Jake Kaufman maintained the expansive approach to the in-game tracks with his solo contributions. He demonstrates a real flair for blending orchestral and electronic elements in a rhythmically driven way. "Subvert" and "Mission Evade", for example, are right on par with the best Metal Gear Solid themes in terms of how they inspire so much suspense during infiltration. Meanwhile "Mission Destroy" and "Mission Final" blend similar edgy elements with anthemic string melodies to reflect the change of objectives. Once again, Kaufman has no problem maintaining interest during their sizeable playtimes and seems to compel listeners to hammer away with the rhythms instead. The contributions by George Oldzley and Dan Wentz still feature blends of acoustic and electronic forces, yet are generally much more focused towards the electronic side. Contributions such as "Faction", "Calm", and "Synergy" create a more scenic ambience compared to Kaufman's instantaneous tracks and the resultant soundscapes are often very beautiful. However, they certainly don't lose their edge either, which just adds to their perplexing beauty. They have a tendency to really develop over their five minute durations too, for example surprising listeners with the bold distorted 'melody' "Two Ton Heavy Thing". The album ends in a strange way with a series of short unrelated sketches featuring everything from J-Rap to porno grooves to cantina homages. It's a fun bonus and a testament to Kaufman's versatility.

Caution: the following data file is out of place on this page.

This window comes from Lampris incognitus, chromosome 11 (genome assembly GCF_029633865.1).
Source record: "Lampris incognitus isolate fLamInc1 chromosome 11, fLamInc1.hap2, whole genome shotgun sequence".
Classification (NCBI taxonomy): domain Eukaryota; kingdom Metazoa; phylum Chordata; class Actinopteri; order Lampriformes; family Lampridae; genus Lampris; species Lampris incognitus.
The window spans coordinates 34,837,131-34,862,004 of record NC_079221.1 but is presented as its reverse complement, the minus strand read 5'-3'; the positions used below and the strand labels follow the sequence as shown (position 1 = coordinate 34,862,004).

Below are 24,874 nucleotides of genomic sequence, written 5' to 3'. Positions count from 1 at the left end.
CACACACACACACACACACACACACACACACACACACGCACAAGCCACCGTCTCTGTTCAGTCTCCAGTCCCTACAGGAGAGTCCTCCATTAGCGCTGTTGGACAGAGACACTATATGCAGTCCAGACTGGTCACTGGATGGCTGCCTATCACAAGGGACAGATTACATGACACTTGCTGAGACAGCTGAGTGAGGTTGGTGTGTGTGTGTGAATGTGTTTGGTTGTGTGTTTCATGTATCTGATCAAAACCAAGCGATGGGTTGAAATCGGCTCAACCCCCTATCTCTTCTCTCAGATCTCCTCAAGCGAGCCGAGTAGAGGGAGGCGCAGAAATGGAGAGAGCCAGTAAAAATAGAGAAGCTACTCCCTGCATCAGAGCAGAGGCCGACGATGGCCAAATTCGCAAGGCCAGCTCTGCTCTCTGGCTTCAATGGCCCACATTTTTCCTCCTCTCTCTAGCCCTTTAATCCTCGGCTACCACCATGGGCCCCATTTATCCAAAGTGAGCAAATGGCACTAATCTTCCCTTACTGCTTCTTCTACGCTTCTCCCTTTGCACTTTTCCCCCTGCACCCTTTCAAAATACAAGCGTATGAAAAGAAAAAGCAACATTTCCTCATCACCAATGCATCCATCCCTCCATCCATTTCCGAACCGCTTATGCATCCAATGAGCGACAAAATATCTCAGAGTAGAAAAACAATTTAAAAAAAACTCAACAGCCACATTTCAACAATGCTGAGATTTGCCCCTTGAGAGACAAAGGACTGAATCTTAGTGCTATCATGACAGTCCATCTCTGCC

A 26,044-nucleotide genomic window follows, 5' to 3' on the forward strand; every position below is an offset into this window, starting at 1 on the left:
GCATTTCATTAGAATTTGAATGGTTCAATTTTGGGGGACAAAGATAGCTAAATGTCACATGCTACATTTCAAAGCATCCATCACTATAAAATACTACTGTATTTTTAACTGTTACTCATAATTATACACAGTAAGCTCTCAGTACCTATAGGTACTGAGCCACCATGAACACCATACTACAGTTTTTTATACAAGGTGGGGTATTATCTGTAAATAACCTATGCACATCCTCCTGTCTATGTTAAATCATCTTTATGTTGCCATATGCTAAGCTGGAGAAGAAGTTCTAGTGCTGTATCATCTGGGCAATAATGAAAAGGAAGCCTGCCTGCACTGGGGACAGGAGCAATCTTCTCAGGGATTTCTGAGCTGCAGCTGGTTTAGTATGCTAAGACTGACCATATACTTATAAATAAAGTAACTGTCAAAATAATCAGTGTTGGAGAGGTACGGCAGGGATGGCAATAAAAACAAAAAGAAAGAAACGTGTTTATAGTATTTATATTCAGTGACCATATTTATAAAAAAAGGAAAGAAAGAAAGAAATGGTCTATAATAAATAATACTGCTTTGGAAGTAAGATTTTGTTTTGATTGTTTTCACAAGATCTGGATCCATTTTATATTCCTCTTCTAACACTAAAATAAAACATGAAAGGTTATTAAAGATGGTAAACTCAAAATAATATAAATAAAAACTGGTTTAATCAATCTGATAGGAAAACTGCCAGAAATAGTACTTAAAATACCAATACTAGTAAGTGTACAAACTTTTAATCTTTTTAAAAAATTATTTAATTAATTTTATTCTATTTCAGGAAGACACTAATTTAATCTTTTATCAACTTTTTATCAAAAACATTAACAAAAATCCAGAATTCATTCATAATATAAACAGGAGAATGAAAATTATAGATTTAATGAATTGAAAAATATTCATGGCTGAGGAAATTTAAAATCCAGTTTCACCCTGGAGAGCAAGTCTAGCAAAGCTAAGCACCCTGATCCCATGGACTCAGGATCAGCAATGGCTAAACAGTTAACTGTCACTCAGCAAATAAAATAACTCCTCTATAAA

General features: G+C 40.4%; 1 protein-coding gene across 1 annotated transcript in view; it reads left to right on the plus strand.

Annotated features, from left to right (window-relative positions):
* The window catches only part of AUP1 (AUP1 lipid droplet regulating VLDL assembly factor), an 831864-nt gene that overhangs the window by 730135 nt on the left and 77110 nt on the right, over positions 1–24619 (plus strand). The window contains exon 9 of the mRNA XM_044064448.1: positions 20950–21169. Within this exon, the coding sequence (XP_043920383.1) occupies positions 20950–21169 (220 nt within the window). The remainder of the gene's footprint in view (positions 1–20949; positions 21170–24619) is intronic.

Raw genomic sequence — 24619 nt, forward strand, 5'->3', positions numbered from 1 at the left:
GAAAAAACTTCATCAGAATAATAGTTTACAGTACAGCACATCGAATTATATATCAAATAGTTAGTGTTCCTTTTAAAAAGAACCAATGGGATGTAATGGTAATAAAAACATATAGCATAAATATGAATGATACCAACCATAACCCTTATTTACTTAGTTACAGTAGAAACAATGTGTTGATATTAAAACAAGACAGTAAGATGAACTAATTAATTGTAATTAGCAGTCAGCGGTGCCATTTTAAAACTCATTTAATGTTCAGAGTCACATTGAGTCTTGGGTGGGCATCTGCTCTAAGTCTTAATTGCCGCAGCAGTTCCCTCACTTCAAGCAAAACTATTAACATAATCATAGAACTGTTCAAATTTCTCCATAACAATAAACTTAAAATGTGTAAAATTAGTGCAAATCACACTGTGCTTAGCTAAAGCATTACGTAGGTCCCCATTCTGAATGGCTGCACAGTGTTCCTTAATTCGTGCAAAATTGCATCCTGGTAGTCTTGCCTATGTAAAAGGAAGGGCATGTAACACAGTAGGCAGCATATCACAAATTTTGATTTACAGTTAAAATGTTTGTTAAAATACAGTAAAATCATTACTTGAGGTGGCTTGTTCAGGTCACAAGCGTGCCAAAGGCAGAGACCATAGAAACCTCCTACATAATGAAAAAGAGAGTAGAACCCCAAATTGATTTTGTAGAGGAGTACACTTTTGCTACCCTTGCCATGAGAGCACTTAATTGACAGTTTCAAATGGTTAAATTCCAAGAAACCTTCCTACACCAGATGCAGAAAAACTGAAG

Red Faction Guerrilla: Official Soundtrack is certainly quite a journey. The cinematic tracks are the least impressive offerings of the soundtrack, given their short length and derivative tendencies, but the main theme is a major highlight and the other themes feature Wynn's elegant and effective use of orchestra. The central suites are not something that people should listen to if they're in a hurry, but they're truly unique and impressive listens both for what they convey at a particular time and how they go on to develop later. The remaining gameplay tracks offer some of the best edgy military tracks and electronic ambience available in game music and are so well-constructed that they work wonderfully on a stand-alone basis too. Note that the soundtrack is compartmentalised into different sections, so it doesn't feature a well-defined dramatic arch or obvious conclusion, but this sort of structure also really helps to allow listeners to select what style they want to hear at a particular time. Amazingly, it is possible to buy all this from the Amazon store for just eight dollars. Fans of Kaufman, Wynn, and Wentz should feel more than satisfied with the offerings and anyone else who enjoys mature ambient and action themes shouldn't hesitate to try the soundtrack either.